When sex is bad: My experience with vaginismus

We are lucky to live in a society where sex is no longer a taboo. Whether you’re celibate or a sexaholic, everyone talks about sex and has their own opinions on it. Most people talk about the great things about sex - fun, intimacy and the big O. The verdict is in: sex is great. Right?

Well, what if it isn’t great? What if it is actually the opposite, and is in fact painful and humiliating?

Many years after losing my virginity I learnt what vaginismus is, and I believe it is one taboo still surrounding a topic  becoming more and more taboo-free.

The NHS describes vaginismus as "recurrent or persistent involuntary tightening of muscles around the vagina whenever penetration is attempted". This basically means that when the muscles tighten, sex hurts - and in some cases sex is impossible.

I discovered I was suffering from vaginismus when I was 19. Some women suffer with it from the very beginning of their sexual experiences, and for others it develops later on in life. For many there is a cause behind vaginismus such as a traumatic experience, but for some women there is no reason. I personally prefer not to ask why it’s there, but to ask “What am I going to do about it?”

When I had sex, I often felt humiliated and had no one to talk to about it. Everyone always raves about how great sex is, and guys often feel hurt if the woman isn’t enjoying sex (which is an entirely different article right there!) With a focus on the positives, no one really talks about the negatives surrounding sex and that, sometimes, sex doesn’t live up to our standards and expectations.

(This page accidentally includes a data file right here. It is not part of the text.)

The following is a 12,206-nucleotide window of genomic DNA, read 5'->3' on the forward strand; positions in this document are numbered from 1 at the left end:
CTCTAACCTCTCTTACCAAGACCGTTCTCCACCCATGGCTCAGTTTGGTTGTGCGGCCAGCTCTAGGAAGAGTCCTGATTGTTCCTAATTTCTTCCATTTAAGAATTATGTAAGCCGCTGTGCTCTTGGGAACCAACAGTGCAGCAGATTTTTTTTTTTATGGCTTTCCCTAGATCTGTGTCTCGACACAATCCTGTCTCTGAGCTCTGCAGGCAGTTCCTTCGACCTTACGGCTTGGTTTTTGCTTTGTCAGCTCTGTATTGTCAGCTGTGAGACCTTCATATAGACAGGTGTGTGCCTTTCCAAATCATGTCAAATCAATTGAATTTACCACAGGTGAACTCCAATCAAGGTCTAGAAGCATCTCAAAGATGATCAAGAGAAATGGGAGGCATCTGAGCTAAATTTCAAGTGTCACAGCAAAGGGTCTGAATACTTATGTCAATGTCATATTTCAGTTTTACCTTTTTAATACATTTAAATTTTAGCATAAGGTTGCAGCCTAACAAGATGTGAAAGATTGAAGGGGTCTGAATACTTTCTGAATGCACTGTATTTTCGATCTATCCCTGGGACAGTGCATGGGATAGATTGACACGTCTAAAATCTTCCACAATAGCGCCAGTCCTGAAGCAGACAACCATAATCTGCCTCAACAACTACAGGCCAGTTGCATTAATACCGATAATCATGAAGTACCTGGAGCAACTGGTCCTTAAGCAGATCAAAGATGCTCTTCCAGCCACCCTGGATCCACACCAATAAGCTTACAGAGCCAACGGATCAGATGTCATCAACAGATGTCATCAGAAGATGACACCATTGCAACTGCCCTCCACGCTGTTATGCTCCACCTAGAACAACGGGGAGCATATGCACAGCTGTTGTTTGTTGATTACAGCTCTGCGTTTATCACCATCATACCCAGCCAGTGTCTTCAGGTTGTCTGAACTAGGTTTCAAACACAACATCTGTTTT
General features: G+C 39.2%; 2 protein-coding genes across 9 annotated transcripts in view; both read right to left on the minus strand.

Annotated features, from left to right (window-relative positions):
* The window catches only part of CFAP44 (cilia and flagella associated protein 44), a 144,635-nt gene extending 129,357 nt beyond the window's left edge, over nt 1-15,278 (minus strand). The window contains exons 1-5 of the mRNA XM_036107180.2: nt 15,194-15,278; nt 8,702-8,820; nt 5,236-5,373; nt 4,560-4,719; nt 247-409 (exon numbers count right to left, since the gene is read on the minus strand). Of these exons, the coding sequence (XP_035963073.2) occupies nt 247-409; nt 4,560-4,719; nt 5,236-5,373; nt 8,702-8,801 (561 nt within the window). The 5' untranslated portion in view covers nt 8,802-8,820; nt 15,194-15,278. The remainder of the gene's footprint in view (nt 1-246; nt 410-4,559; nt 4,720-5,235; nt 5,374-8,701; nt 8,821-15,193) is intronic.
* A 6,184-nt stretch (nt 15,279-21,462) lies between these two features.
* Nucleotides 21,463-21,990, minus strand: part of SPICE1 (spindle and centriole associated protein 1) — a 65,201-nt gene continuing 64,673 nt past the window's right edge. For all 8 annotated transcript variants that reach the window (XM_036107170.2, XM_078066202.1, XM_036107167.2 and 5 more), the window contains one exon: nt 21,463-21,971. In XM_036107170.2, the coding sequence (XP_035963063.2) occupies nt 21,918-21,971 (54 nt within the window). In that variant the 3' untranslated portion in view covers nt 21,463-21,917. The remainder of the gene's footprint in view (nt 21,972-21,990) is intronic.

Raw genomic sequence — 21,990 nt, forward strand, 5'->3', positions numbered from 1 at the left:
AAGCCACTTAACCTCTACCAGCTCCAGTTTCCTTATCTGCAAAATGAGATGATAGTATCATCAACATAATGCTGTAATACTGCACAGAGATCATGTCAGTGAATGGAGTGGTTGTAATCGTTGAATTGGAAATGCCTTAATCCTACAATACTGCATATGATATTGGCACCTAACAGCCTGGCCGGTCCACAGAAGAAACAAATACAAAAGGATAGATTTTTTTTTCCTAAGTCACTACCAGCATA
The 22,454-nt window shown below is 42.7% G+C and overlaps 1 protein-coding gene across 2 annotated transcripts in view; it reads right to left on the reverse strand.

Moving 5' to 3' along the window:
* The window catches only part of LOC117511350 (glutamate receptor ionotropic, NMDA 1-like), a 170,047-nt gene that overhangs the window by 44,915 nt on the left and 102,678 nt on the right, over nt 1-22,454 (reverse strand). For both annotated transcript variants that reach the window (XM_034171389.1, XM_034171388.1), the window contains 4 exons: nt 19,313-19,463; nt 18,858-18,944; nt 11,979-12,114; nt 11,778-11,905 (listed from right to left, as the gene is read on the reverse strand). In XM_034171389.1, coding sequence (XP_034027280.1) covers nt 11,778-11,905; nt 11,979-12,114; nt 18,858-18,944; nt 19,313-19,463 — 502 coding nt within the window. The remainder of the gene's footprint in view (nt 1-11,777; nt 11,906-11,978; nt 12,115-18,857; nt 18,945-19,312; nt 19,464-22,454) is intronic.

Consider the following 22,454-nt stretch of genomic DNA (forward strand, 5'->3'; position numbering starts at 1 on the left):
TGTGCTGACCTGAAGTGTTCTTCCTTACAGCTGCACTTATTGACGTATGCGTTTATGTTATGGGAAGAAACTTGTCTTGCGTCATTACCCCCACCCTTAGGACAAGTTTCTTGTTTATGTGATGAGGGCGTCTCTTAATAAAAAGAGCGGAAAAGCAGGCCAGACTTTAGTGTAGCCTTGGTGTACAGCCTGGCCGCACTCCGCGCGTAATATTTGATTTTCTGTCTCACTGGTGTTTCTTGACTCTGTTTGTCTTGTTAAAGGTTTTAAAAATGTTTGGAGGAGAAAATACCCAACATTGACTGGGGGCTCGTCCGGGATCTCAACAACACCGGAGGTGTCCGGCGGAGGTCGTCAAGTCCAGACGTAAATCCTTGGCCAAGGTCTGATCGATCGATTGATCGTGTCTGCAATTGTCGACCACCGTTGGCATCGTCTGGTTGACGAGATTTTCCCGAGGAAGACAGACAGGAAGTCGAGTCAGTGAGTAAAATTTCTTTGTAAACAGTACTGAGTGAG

After a few years of putting up with painful sex, I went to the gynaecologist and was treated for vaginismus. There are a variety treatments out there, which is lucky, because it means more women can be treated successfully.

When I told the gynecologist that I had no one to talk to about it, she told me that a huge number of girls see her about this problem and feel isolated in the same ways I have. This completely shocked me.

At the time, I thought I was the only person in the world who wasn’t enjoying sex and was somehow different from my peers. Finding out that other women suffered from it made me open up about it a little more to my friends, because, who knows, they could have been suffering from it too.

Fortunately, I now have no issues when it comes to sex (hurrah!) but I know that there may be others out there who do, and for this reason, the taboo needs to be broken. I’m writing this very personal article in the hope that people can start discussing what isn’t great about sex, particularly if they are suffering from a recurring problem.

If you're suffering, know that you're not alone, and there are ways to overcome any problems that you're experiencing. But first, we need to start talking about when sex is bad.

Written by Imogen.